"Captures the angst and anxiety of modern life with . . . astute observations about interactions between the haves and have-nots, and the realities of life among the long-married."--USA Today
The tensions in a tight-knit neighborhood--and a seemingly happy marriage--are exposed by an unexpected act of violence. A provocative novel about money, class, and self-discovery, from the #1 New York Times bestselling author of Miller's Valley and Still Life with Bread Crumbs.
Some days Nora Nolan thinks that she and her husband, Charlie, lead a charmed life--except when there's a crisis at work, a leak in the roof at home, or a problem with their twins at college. And why not? New York City was once Nora's dream destination, and her clannish dead-end block has become a safe harbor, a tranquil village amid the urban craziness. The owners watch one another's children grow up. They use the same handyman. They trade gossip and gripes, and they maneuver for the ultimate status symbol: a spot in the block's small parking lot.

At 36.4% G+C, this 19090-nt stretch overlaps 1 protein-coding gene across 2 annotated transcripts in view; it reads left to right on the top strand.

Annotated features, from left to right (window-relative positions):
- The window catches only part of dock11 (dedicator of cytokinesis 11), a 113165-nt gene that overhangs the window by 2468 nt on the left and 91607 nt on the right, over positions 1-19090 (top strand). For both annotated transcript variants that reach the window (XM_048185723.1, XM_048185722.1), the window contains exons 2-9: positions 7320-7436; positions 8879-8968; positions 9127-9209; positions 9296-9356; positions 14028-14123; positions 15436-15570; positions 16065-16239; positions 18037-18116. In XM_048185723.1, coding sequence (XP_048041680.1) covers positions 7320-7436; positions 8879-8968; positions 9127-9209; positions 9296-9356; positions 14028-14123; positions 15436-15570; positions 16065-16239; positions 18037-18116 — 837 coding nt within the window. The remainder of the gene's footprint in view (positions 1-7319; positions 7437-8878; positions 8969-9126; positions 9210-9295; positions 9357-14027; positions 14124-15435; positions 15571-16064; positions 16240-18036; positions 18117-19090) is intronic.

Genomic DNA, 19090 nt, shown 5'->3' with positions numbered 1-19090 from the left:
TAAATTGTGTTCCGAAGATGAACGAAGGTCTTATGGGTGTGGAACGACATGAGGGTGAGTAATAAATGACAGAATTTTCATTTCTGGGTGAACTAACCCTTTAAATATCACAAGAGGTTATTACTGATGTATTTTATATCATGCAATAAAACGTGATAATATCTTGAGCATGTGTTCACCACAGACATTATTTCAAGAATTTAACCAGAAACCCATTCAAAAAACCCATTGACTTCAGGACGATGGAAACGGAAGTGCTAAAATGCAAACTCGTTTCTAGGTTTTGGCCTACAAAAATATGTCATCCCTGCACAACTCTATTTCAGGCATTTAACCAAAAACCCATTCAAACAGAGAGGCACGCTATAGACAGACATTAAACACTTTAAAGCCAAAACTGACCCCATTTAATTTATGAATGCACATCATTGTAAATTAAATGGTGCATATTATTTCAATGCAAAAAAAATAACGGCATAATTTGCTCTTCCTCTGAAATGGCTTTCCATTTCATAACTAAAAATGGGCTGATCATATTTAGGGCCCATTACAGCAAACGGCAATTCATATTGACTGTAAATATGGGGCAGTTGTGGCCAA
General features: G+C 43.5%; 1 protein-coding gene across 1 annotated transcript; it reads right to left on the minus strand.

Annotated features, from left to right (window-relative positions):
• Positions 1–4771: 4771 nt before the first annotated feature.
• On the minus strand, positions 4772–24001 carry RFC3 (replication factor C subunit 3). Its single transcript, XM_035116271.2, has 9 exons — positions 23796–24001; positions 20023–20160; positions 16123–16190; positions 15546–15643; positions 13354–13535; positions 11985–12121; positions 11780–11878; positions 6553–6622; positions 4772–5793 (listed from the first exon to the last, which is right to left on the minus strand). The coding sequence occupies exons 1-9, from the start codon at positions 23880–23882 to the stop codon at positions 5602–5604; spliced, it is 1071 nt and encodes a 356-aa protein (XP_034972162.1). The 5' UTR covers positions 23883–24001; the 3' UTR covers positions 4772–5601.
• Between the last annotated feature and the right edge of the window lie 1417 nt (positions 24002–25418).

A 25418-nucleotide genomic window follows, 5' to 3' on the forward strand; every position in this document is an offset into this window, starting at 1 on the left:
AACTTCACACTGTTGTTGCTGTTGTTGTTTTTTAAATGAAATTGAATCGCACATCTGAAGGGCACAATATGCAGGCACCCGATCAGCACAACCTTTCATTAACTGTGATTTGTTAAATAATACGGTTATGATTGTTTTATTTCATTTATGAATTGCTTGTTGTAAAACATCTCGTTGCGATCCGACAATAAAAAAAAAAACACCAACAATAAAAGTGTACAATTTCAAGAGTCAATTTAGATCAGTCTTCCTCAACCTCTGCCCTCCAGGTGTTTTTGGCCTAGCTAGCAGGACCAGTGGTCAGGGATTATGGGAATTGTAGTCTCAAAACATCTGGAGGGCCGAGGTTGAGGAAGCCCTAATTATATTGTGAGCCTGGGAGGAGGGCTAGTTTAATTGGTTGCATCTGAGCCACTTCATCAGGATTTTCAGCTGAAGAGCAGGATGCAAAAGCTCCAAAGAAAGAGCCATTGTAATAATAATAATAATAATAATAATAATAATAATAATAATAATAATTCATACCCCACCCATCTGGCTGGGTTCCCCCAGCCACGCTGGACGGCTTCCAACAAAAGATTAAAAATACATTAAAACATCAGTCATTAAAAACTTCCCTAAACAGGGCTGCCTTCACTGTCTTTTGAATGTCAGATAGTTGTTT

Then one morning, Nora returns from her run to discover that a terrible incident has shaken the neighborhood, and the enviable dead-end block turns into a potent symbol of a divided city. The fault lines begin to open: on the block, at Nora's job, especially in her marriage. With an acute eye that captures the snap crackle of modern life, Anna Quindlen explores what it means to be a mother, a wife, and a woman at a moment of reckoning.
"Quindlen's quietly precise evaluation of intertwined lives evinces a keen understanding of and appreciation for universal human frailties."--Booklist (starred review)